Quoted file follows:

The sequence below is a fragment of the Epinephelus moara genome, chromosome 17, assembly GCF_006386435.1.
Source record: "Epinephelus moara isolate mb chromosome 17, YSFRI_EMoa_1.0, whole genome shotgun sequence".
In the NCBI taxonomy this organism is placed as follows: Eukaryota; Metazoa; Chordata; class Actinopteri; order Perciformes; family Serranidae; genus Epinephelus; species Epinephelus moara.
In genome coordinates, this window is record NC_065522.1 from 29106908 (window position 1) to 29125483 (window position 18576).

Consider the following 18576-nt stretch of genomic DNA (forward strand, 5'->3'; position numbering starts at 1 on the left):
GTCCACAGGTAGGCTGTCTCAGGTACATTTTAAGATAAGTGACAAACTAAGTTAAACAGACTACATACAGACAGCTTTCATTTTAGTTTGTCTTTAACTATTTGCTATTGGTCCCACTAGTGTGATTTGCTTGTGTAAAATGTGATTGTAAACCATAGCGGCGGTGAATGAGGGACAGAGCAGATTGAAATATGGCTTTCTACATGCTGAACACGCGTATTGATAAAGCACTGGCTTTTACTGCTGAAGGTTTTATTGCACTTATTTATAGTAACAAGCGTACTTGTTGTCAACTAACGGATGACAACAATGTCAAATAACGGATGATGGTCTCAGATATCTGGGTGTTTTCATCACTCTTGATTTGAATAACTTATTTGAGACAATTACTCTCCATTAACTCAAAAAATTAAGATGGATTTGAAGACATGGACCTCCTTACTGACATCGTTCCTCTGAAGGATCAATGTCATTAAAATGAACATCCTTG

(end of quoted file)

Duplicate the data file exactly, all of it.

The sequence below is a fragment of the Epinephelus moara genome, chromosome 17, assembly GCF_006386435.1.
Source record: "Epinephelus moara isolate mb chromosome 17, YSFRI_EMoa_1.0, whole genome shotgun sequence".
In the NCBI taxonomy this organism is placed as follows: Eukaryota; Metazoa; Chordata; class Actinopteri; order Perciformes; family Serranidae; genus Epinephelus; species Epinephelus moara.
In genome coordinates, this window is record NC_065522.1 from 29106908 (window position 1) to 29125483 (window position 18576).

Consider the following 18576-nt stretch of genomic DNA (forward strand, 5'->3'; position numbering starts at 1 on the left):
GTCCACAGGTAGGCTGTCTCAGGTACATTTTAAGATAAGTGACAAACTAAGTTAAACAGACTACATACAGACAGCTTTCATTTTAGTTTGTCTTTAACTATTTGCTATTGGTCCCACTAGTGTGATTTGCTTGTGTAAAATGTGATTGTAAACCATAGCGGCGGTGAATGAGGGACAGAGCAGATTGAAATATGGCTTTCTACATGCTGAACACGCGTATTGATAAAGCACTGGCTTTTACTGCTGAAGGTTTTATTGCACTTATTTATAGTAACAAGCGTACTTGTTGTCAACTAACGGATGACAACAATGTCAAATAACGGATGATGGTCTCAGATATCTGGGTGTTTTCATCACTCTTGATTTGAATAACTTATTTGAGACAATTACTCTCCATTAACTCAAAAAATTAAGATGGATTTGAAGACATGGACCTCCTTACTGACATCGTTCCTCTGAAGGATCAATGTCATTAAAATGAACATCCTTG